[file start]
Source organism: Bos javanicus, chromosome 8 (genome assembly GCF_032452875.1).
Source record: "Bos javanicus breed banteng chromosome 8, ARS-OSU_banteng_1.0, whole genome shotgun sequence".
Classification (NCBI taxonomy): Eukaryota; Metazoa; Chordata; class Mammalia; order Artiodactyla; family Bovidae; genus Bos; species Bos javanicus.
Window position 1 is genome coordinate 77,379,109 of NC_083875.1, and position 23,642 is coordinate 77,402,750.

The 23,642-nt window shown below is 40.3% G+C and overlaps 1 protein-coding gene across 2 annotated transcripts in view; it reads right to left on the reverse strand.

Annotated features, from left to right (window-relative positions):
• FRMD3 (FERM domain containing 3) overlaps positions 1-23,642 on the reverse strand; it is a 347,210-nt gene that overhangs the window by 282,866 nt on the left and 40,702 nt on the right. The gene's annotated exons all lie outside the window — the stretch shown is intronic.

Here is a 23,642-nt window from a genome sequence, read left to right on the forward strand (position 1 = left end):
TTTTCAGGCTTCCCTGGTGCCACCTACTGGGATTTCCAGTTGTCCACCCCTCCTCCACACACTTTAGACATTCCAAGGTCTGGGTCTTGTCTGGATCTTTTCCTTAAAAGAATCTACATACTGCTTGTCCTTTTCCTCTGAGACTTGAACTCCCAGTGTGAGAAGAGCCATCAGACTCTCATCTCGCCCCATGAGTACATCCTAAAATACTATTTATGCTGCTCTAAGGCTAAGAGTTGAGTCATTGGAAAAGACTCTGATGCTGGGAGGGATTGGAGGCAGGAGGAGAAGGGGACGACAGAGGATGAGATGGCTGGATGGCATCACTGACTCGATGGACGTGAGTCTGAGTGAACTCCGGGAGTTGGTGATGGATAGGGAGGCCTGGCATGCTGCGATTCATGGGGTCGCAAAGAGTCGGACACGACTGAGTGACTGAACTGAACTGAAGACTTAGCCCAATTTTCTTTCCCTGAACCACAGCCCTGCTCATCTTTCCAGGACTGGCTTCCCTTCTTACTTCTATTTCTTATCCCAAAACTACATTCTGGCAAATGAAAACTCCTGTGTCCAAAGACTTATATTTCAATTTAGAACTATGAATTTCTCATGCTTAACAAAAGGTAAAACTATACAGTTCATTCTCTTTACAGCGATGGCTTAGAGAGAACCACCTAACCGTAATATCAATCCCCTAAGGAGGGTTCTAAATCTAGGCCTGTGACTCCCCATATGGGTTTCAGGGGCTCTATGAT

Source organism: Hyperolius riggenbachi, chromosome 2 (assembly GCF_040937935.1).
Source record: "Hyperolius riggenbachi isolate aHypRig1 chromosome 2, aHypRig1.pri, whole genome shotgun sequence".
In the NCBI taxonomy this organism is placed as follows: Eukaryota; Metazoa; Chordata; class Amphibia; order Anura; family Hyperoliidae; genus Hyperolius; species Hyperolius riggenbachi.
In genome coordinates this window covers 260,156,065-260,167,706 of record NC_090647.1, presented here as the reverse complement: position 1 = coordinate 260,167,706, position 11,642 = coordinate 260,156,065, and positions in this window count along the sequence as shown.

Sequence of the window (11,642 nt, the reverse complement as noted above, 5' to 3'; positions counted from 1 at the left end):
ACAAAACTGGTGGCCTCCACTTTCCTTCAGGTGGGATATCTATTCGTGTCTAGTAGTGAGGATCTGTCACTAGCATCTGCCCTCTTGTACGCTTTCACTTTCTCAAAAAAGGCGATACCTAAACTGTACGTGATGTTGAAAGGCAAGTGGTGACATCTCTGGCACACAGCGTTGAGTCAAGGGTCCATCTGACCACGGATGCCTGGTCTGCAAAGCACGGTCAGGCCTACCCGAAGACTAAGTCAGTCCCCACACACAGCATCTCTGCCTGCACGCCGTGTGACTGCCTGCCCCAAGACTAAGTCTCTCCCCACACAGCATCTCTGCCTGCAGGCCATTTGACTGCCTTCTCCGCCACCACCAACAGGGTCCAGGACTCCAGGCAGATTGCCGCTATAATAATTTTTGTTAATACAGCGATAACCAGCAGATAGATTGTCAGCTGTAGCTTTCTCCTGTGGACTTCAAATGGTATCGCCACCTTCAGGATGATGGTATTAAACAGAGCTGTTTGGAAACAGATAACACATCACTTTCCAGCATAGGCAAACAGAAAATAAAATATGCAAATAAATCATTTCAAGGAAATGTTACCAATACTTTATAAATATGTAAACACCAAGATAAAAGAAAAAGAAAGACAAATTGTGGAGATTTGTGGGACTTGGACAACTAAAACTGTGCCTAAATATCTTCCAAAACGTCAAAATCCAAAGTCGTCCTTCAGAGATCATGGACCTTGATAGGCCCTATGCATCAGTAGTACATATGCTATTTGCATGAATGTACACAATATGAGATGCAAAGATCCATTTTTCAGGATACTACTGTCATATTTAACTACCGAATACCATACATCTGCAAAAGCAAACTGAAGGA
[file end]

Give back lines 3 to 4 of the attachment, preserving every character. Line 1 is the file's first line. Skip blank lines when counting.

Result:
Classification (NCBI taxonomy): Eukaryota; Metazoa; Chordata; class Mammalia; order Artiodactyla; family Bovidae; genus Bos; species Bos javanicus.
Window position 1 is genome coordinate 77,379,109 of NC_083875.1, and position 23,642 is coordinate 77,402,750.